• If more than 10 allowances are reported on an employee’s federal Form W-4, the employer must continue to submit the form to the Department of Revenue for review. If the department determines it is not correct number of allowances for state withholding purposes, we will contact the employee and employer with the revised number. If necessary, employees can then contact the department to justify an increased amount of allowances.
We recommend consulting with a tax preparer to determine if your state taxes are impacted by any of the federal tax changes.

Wednesday, May 30, 2018

Summer Hours

Summer is here!
We are now operating on summer hours.
Our office will be closed on Fridays during the months of June, July & August. 
Wishing you all a wonderful summer!

Wednesday, May 23, 2018

Congratulations Class of 2018!


CONGRATULATIONS CLASS OF 2018
from Gardner & Billing CPAs! 
And Happy Last Week of School 
to students, teachers and faculty! 
Wishing you all a wonderful summer. 

Tuesday, May 15, 2018

Tax Reform and What it Means for Your Personal Taxes


 

On December 22, 2017, President Trump signed the first major tax reform in 31 years into law. The Tax Cuts and Jobs Act makes many changes to the tax code and every taxpayer is impacted. 

A highlight of some of the changes are as follows: 

  • Tax rates: Tax rates are reduced. The top rate is reduced from 39.6% to 37%. Lower rates are also reduced. 
  • Exemptions and the child tax credit: The deduction for personal exemptions is eliminated. An expanded child tax credit will help make up for the loss of personal exemptions for some families. The credit is increased to $2,000 (from $1,000) for qualifying children under 17. For children 17 and older and for other dependents, the credit is $500.  
  • Standard deduction: The new tax reform law doubles the standard deduction. The higher standard deduction ($12,000 for singles, $18,000 for heads of household, and $24,000 for married filing joint) means that fewer taxpayers will benefit from itemizing deductions. 
  • Itemized deductions: Itemized deductions for all state and local taxes, including property taxes, are capped at $10,000. The limit on mortgage debt for purposes of the mortgage interest deduction is reduced from $1,000,000 to $750,000 for loans made after December 15, 2017. Loans made before December 15, 2017 are grandfathered at the $1,000,000 debt limit. The interest on home equity borrowing is no longer deductible. The threshold for medical expense deductions is lowered to 7.5% of adjusted gross income (from 10%) for tax years 2017 and 2018. Miscellaneous itemized deductions subject to the 2% of AGI limitation are not allowed. Miscellaneous itemized deductions lost because of the new law include employee business expenses, investment adviser fees, union dues, and tax preparation fees. Personal casualty losses are not allowed unless the losses were suffered in a federally declared disaster area.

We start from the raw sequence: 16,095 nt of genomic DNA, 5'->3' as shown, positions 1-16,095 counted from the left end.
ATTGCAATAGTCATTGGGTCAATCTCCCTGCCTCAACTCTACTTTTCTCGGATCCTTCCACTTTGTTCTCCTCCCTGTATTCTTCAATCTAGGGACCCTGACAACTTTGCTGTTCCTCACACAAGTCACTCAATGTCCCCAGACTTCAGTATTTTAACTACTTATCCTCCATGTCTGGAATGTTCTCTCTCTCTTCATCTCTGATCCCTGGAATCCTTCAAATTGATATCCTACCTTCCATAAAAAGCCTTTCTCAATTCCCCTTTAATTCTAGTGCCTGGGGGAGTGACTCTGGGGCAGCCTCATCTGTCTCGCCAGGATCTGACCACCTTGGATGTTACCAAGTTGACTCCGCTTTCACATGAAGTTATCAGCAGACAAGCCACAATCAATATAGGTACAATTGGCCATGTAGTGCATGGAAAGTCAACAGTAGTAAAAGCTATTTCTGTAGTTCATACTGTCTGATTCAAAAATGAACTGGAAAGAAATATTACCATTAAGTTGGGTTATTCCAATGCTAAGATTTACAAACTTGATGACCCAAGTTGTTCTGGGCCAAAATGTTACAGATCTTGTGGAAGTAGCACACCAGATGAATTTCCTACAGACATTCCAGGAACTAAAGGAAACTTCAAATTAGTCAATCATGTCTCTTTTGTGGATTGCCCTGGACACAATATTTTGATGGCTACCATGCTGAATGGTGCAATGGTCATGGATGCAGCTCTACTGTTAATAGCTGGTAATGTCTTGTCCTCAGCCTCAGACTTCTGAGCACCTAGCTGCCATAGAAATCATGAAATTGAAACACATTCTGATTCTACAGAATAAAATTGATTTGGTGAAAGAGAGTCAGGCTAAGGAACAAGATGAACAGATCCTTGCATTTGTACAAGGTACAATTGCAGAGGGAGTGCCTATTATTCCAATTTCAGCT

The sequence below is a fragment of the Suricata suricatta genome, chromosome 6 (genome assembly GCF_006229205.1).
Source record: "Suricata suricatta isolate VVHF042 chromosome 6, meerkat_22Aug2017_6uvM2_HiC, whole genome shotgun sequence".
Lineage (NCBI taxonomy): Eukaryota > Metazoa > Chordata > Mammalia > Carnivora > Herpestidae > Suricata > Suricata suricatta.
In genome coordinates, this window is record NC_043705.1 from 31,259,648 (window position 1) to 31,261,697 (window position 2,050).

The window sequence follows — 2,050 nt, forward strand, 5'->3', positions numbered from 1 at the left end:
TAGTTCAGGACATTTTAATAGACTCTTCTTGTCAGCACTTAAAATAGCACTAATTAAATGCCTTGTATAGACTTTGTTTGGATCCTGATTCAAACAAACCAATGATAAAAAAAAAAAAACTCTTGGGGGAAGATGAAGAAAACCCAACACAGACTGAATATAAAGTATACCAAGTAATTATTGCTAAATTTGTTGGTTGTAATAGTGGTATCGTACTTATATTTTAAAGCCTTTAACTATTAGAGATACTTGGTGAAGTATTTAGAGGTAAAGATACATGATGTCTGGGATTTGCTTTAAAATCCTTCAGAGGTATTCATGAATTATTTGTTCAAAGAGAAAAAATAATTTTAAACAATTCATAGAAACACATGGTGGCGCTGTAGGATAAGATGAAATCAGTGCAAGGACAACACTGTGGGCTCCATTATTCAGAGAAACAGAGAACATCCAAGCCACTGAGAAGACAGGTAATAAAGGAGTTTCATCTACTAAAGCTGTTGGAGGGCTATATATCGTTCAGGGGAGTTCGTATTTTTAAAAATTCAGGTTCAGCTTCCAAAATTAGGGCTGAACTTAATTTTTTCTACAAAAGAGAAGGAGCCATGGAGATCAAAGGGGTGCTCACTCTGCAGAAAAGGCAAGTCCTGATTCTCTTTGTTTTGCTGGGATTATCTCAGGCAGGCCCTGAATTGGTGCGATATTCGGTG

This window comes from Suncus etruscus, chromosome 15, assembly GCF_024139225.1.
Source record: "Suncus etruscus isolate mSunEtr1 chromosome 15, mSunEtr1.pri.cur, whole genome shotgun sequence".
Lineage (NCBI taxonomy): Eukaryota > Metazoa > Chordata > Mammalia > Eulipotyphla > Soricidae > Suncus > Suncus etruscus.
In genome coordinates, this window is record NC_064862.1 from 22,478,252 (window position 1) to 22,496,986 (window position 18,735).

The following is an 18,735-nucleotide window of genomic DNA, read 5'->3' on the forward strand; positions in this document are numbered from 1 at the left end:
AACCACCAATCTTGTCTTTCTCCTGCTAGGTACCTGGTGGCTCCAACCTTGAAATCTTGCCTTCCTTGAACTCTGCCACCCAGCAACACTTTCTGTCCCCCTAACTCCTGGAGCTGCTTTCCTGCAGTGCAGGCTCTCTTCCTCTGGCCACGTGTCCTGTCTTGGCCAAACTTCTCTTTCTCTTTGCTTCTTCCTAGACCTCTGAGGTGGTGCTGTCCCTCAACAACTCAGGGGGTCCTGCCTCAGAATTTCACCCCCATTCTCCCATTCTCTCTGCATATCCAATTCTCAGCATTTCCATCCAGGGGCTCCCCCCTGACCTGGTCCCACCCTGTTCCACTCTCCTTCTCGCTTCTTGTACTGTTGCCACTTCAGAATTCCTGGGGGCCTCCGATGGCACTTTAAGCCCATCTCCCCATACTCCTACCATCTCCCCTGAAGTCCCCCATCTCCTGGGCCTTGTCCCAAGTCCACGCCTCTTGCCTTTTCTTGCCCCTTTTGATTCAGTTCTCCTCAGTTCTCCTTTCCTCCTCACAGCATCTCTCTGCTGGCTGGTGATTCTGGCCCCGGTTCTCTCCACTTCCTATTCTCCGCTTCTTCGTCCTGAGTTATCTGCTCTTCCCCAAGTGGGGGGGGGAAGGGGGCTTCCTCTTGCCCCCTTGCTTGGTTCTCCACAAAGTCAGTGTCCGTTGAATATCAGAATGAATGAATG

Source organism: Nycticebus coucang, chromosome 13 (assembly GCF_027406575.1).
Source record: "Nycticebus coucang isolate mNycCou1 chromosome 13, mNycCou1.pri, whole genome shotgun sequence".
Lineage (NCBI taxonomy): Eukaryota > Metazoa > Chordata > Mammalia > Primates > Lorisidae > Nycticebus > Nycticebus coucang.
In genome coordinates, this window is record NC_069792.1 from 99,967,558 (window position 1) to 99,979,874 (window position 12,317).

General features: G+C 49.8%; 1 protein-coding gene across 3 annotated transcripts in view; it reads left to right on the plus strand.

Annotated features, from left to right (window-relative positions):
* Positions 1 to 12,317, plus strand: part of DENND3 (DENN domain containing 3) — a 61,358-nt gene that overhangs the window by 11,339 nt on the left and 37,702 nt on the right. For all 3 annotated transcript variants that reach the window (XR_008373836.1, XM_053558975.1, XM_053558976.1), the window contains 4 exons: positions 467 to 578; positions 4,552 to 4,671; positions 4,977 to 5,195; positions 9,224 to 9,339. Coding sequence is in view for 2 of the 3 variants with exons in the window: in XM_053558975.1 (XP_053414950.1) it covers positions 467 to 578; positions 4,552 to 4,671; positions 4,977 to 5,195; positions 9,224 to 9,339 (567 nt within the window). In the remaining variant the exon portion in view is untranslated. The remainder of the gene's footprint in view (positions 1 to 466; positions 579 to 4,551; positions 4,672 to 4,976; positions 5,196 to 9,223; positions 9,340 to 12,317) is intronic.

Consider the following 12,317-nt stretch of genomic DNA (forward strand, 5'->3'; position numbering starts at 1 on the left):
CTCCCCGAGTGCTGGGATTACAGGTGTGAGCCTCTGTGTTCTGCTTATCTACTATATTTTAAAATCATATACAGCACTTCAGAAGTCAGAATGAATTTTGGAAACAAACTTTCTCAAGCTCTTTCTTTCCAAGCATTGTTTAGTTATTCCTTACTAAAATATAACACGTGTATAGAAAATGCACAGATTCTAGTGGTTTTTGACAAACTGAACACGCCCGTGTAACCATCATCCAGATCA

• Alimony: The new tax reform law eliminates the alimony deduction for agreements signed after December 31, 2018. Alimony income is not taxable for agreements signed after December 31. 2018. There is no change to the law for agreements signed before January 1, 2019. 
  • Moving expenses: The new tax reform law eliminates the moving expense deduction and makes employer reimbursement of moving expenses taxable to the employee beginning in 2018. 
  • AMT: The new tax reform law temporarily increases the alternative minimum tax (AMT) exemption for tax years 2018 through 2025. The increase in the exemption, as well as the elimination of major tax preferences (including exemptions, state taxes above $10,000 and miscellaneous itemized deductions), means that fewer people will be subject to AMT under the new law. 
  • Roth IRA conversions: The new tax reform law repeals the special rule permitting re-characterization of Roth IRA conversions. A conversion of a traditional IRA to a Roth IRA may still be advisable, but once the conversion is completed, it can’t be undone. 
These are just a few of the changes included in the Tax Cuts and Jobs Act. Your 2018 taxes will be affected; that’s guaranteed by the scope of the changes, but the degree of impact depends on your personal situation. 
Questions we can answer for you. 
  • Will the new tax reform law help me or hurt me? 
  • Is my withholding enough so that I won’t have any surprises next April 15th? 
  • Is there anything I can do now that will make my taxes less under the new tax reform law?
Gardner & Billing CPAs, PLLC will be providing articles throughout the summer that discuss the new Tax Act and the resulting changes that may have an impact on you and your family. We encourage you to please call us at 406-436-2583 for answers and planning suggestions.

Wednesday, May 9, 2018

Springtime is here



It seems like everyone is outside enjoying the springtime, so it might be hard to think about book work, but this is actually the perfect time of year to get your 2017 adjusting entries into QuickBooks or get some business consulting done. We can schedule on-site consulting to review your business cash flow management, office processes, business plan and what it will take to get you on track for 2018 to achieve your goals.